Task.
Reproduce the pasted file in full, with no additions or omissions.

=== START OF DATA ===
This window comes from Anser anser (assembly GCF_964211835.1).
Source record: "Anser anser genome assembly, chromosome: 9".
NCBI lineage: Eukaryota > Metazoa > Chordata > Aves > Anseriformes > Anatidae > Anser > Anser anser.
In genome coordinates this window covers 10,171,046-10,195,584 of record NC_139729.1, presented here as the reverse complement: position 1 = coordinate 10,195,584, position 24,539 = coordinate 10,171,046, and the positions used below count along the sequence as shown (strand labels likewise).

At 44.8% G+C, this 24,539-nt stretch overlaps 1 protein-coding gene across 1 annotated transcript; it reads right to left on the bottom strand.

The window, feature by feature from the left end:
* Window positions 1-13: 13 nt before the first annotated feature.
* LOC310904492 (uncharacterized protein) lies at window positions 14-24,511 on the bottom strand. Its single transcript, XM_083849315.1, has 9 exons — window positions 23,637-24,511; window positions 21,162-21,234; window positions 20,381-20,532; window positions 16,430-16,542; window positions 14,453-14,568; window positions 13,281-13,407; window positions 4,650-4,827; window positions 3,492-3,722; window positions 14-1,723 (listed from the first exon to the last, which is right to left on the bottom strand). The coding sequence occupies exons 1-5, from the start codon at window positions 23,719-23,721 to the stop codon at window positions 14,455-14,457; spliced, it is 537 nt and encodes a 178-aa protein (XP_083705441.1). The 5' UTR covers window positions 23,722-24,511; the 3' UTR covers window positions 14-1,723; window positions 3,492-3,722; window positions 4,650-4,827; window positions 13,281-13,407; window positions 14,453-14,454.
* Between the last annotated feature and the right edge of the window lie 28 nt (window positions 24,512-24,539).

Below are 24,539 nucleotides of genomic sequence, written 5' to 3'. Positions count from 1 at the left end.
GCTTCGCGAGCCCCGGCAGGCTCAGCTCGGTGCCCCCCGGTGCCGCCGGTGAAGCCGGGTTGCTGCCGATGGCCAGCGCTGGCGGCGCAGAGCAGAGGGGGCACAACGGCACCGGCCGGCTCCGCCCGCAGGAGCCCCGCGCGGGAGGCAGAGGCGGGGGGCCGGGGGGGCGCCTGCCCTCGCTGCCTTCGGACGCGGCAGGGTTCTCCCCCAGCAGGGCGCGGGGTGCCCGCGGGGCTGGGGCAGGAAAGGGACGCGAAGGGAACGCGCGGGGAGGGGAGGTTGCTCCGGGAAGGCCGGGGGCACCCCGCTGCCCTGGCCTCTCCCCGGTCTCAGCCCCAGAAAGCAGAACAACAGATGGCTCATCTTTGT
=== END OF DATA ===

This window comes from Anser anser (assembly GCF_964211835.1).
Source record: "Anser anser genome assembly, chromosome: 9".
NCBI lineage: Eukaryota > Metazoa > Chordata > Aves > Anseriformes > Anatidae > Anser > Anser anser.
In genome coordinates this window covers 10,171,046-10,195,584 of record NC_139729.1, presented here as the reverse complement: position 1 = coordinate 10,195,584, position 24,539 = coordinate 10,171,046, and the positions used below count along the sequence as shown (strand labels likewise).

At 44.8% G+C, this 24,539-nt stretch overlaps 1 protein-coding gene across 1 annotated transcript; it reads right to left on the bottom strand.

The window, feature by feature from the left end:
* Window positions 1-13: 13 nt before the first annotated feature.
* LOC310904492 (uncharacterized protein) lies at window positions 14-24,511 on the bottom strand. Its single transcript, XM_083849315.1, has 9 exons — window positions 23,637-24,511; window positions 21,162-21,234; window positions 20,381-20,532; window positions 16,430-16,542; window positions 14,453-14,568; window positions 13,281-13,407; window positions 4,650-4,827; window positions 3,492-3,722; window positions 14-1,723 (listed from the first exon to the last, which is right to left on the bottom strand). The coding sequence occupies exons 1-5, from the start codon at window positions 23,719-23,721 to the stop codon at window positions 14,455-14,457; spliced, it is 537 nt and encodes a 178-aa protein (XP_083705441.1). The 5' UTR covers window positions 23,722-24,511; the 3' UTR covers window positions 14-1,723; window positions 3,492-3,722; window positions 4,650-4,827; window positions 13,281-13,407; window positions 14,453-14,454.
* Between the last annotated feature and the right edge of the window lie 28 nt (window positions 24,512-24,539).

Below are 24,539 nucleotides of genomic sequence, written 5' to 3'. Positions count from 1 at the left end.
GCTTCGCGAGCCCCGGCAGGCTCAGCTCGGTGCCCCCCGGTGCCGCCGGTGAAGCCGGGTTGCTGCCGATGGCCAGCGCTGGCGGCGCAGAGCAGAGGGGGCACAACGGCACCGGCCGGCTCCGCCCGCAGGAGCCCCGCGCGGGAGGCAGAGGCGGGGGGCCGGGGGGGCGCCTGCCCTCGCTGCCTTCGGACGCGGCAGGGTTCTCCCCCAGCAGGGCGCGGGGTGCCCGCGGGGCTGGGGCAGGAAAGGGACGCGAAGGGAACGCGCGGGGAGGGGAGGTTGCTCCGGGAAGGCCGGGGGCACCCCGCTGCCCTGGCCTCTCCCCGGTCTCAGCCCCAGAAAGCAGAACAACAGATGGCTCATCTTTGT